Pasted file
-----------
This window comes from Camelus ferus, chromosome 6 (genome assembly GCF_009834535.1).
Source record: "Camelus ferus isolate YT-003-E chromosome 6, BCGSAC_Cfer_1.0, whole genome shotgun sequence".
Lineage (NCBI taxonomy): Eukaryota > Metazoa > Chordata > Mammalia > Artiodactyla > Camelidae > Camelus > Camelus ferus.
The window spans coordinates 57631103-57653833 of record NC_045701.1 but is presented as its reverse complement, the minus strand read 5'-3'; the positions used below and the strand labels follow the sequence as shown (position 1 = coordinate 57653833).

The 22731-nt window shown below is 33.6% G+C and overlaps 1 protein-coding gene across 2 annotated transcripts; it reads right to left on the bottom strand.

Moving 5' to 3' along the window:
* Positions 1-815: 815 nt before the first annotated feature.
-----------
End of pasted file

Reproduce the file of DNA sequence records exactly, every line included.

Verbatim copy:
This window comes from Camelus ferus, chromosome 6 (genome assembly GCF_009834535.1).
Source record: "Camelus ferus isolate YT-003-E chromosome 6, BCGSAC_Cfer_1.0, whole genome shotgun sequence".
Lineage (NCBI taxonomy): Eukaryota > Metazoa > Chordata > Mammalia > Artiodactyla > Camelidae > Camelus > Camelus ferus.
The window spans coordinates 57631103-57653833 of record NC_045701.1 but is presented as its reverse complement, the minus strand read 5'-3'; the positions used below and the strand labels follow the sequence as shown (position 1 = coordinate 57653833).

The 22731-nt window shown below is 33.6% G+C and overlaps 1 protein-coding gene across 2 annotated transcripts; it reads right to left on the bottom strand.

Moving 5' to 3' along the window:
* Positions 1-815: 815 nt before the first annotated feature.